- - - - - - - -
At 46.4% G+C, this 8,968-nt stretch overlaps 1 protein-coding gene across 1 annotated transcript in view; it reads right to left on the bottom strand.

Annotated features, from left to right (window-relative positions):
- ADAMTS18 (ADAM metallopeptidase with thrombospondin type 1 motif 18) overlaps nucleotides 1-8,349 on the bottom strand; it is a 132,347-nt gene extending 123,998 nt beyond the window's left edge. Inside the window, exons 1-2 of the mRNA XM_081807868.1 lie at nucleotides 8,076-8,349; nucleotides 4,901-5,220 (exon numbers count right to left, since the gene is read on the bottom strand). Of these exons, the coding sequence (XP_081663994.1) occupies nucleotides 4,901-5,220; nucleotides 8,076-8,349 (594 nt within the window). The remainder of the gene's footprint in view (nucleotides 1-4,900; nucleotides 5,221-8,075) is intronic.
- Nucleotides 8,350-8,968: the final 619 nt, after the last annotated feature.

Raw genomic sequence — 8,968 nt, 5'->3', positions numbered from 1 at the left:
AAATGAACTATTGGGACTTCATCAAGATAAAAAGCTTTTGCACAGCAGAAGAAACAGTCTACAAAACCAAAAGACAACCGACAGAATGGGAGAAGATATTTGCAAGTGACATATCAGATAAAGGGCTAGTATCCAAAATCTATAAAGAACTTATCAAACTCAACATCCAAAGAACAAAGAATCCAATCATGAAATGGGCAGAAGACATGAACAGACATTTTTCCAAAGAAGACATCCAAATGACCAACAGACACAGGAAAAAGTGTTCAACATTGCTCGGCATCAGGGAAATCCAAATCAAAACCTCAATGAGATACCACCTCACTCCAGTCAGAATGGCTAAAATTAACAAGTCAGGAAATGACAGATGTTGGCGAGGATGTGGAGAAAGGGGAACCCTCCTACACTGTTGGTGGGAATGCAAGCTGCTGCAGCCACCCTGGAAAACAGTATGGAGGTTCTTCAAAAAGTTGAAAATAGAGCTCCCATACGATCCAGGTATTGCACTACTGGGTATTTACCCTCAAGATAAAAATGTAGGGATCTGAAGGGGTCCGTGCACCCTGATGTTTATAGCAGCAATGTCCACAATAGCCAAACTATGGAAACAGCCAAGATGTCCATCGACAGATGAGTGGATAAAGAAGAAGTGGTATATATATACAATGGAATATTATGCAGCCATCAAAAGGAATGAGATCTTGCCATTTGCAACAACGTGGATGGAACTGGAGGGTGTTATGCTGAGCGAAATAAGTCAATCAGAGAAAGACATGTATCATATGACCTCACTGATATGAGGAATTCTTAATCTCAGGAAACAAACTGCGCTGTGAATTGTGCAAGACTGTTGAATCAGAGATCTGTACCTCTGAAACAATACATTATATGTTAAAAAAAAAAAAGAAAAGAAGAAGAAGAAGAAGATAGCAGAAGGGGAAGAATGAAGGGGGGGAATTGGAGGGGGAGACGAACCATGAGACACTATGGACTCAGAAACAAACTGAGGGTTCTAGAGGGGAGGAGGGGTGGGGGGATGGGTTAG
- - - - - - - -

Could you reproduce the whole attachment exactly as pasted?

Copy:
At 46.4% G+C, this 8,968-nt stretch overlaps 1 protein-coding gene across 1 annotated transcript in view; it reads right to left on the bottom strand.

Annotated features, from left to right (window-relative positions):
- ADAMTS18 (ADAM metallopeptidase with thrombospondin type 1 motif 18) overlaps nucleotides 1-8,349 on the bottom strand; it is a 132,347-nt gene extending 123,998 nt beyond the window's left edge. Inside the window, exons 1-2 of the mRNA XM_081807868.1 lie at nucleotides 8,076-8,349; nucleotides 4,901-5,220 (exon numbers count right to left, since the gene is read on the bottom strand). Of these exons, the coding sequence (XP_081663994.1) occupies nucleotides 4,901-5,220; nucleotides 8,076-8,349 (594 nt within the window). The remainder of the gene's footprint in view (nucleotides 1-4,900; nucleotides 5,221-8,075) is intronic.
- Nucleotides 8,350-8,968: the final 619 nt, after the last annotated feature.

Raw genomic sequence — 8,968 nt, 5'->3', positions numbered from 1 at the left:
AAATGAACTATTGGGACTTCATCAAGATAAAAAGCTTTTGCACAGCAGAAGAAACAGTCTACAAAACCAAAAGACAACCGACAGAATGGGAGAAGATATTTGCAAGTGACATATCAGATAAAGGGCTAGTATCCAAAATCTATAAAGAACTTATCAAACTCAACATCCAAAGAACAAAGAATCCAATCATGAAATGGGCAGAAGACATGAACAGACATTTTTCCAAAGAAGACATCCAAATGACCAACAGACACAGGAAAAAGTGTTCAACATTGCTCGGCATCAGGGAAATCCAAATCAAAACCTCAATGAGATACCACCTCACTCCAGTCAGAATGGCTAAAATTAACAAGTCAGGAAATGACAGATGTTGGCGAGGATGTGGAGAAAGGGGAACCCTCCTACACTGTTGGTGGGAATGCAAGCTGCTGCAGCCACCCTGGAAAACAGTATGGAGGTTCTTCAAAAAGTTGAAAATAGAGCTCCCATACGATCCAGGTATTGCACTACTGGGTATTTACCCTCAAGATAAAAATGTAGGGATCTGAAGGGGTCCGTGCACCCTGATGTTTATAGCAGCAATGTCCACAATAGCCAAACTATGGAAACAGCCAAGATGTCCATCGACAGATGAGTGGATAAAGAAGAAGTGGTATATATATACAATGGAATATTATGCAGCCATCAAAAGGAATGAGATCTTGCCATTTGCAACAACGTGGATGGAACTGGAGGGTGTTATGCTGAGCGAAATAAGTCAATCAGAGAAAGACATGTATCATATGACCTCACTGATATGAGGAATTCTTAATCTCAGGAAACAAACTGCGCTGTGAATTGTGCAAGACTGTTGAATCAGAGATCTGTACCTCTGAAACAATACATTATATGTTAAAAAAAAAAAAGAAAAGAAGAAGAAGAAGAAGATAGCAGAAGGGGAAGAATGAAGGGGGGGAATTGGAGGGGGAGACGAACCATGAGACACTATGGACTCAGAAACAAACTGAGGGTTCTAGAGGGGAGGAGGGGTGGGGGGATGGGTTAG